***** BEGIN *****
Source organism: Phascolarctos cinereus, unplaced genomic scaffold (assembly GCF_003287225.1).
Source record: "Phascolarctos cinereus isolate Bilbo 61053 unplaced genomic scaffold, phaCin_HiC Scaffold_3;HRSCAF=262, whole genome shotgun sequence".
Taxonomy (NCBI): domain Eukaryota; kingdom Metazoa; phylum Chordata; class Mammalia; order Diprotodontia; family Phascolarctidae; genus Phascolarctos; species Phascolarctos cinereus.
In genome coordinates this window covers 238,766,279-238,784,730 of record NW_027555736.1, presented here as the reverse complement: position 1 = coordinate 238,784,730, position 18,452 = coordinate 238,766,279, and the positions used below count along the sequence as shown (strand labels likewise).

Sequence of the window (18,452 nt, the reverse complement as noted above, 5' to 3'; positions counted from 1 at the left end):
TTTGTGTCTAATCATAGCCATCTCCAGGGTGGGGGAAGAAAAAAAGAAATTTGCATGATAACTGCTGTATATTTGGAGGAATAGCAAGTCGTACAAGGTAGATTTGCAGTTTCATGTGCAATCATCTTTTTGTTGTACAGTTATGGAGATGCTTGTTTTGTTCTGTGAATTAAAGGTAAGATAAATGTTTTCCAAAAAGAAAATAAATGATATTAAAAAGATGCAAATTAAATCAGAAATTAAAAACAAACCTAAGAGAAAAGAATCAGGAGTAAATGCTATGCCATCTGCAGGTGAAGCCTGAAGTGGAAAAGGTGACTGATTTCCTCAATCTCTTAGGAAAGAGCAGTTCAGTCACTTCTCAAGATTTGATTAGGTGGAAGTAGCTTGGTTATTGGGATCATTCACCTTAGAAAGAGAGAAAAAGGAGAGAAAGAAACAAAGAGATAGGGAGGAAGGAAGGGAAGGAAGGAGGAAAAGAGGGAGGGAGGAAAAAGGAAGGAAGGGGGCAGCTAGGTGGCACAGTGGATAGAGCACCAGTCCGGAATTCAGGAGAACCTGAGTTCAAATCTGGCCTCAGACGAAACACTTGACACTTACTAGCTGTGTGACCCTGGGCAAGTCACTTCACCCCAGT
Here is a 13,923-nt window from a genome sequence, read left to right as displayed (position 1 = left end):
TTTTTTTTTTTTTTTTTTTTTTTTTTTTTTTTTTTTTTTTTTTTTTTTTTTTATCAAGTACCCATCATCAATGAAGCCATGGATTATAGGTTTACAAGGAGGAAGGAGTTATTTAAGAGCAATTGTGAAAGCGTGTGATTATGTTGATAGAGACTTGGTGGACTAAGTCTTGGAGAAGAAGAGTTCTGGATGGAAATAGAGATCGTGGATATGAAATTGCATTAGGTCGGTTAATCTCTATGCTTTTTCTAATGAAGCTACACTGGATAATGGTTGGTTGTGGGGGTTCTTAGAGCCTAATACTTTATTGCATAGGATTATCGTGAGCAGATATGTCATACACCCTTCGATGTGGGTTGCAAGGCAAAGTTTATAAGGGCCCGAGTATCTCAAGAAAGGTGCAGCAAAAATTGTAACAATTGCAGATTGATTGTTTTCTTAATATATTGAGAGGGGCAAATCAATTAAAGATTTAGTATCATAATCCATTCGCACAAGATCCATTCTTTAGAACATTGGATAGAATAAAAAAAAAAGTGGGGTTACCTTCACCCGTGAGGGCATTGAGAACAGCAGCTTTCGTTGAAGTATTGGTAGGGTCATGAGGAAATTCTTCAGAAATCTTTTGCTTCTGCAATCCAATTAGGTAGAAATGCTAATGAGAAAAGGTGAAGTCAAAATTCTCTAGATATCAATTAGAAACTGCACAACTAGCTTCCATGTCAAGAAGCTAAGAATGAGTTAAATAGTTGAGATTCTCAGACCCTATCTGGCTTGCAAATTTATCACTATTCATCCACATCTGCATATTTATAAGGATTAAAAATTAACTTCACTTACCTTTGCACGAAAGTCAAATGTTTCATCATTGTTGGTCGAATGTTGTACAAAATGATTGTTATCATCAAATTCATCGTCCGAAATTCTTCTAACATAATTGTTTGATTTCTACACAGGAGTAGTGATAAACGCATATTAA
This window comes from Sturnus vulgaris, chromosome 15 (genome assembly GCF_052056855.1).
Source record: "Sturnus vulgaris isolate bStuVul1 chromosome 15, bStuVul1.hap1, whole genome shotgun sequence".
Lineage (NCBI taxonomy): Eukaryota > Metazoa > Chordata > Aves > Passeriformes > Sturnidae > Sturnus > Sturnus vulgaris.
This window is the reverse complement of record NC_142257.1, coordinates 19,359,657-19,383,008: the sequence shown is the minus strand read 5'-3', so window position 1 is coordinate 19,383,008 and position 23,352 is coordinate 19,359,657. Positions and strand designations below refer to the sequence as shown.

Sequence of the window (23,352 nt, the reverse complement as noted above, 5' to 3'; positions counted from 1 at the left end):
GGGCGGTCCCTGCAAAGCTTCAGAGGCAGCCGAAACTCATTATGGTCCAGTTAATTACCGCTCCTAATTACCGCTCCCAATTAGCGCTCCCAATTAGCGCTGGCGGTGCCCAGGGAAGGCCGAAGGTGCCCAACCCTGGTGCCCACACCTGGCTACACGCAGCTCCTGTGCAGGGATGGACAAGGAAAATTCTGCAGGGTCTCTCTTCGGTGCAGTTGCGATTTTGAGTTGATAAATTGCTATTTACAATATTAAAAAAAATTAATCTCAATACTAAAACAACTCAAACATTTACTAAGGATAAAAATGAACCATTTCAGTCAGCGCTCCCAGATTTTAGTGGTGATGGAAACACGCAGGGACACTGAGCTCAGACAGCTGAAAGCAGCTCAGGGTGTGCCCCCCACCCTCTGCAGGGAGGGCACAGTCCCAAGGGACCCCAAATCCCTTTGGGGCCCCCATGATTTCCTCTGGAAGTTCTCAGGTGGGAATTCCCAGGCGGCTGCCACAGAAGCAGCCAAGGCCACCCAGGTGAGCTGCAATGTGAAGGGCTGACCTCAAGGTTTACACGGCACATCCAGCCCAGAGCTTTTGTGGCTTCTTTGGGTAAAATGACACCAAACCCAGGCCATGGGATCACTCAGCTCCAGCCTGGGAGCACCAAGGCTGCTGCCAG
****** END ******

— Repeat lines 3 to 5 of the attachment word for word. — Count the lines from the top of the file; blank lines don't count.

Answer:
Taxonomy (NCBI): domain Eukaryota; kingdom Metazoa; phylum Chordata; class Mammalia; order Diprotodontia; family Phascolarctidae; genus Phascolarctos; species Phascolarctos cinereus.
In genome coordinates this window covers 238,766,279-238,784,730 of record NW_027555736.1, presented here as the reverse complement: position 1 = coordinate 238,784,730, position 18,452 = coordinate 238,766,279, and the positions used below count along the sequence as shown (strand labels likewise).

Sequence of the window (18,452 nt, the reverse complement as noted above, 5' to 3'; positions counted from 1 at the left end):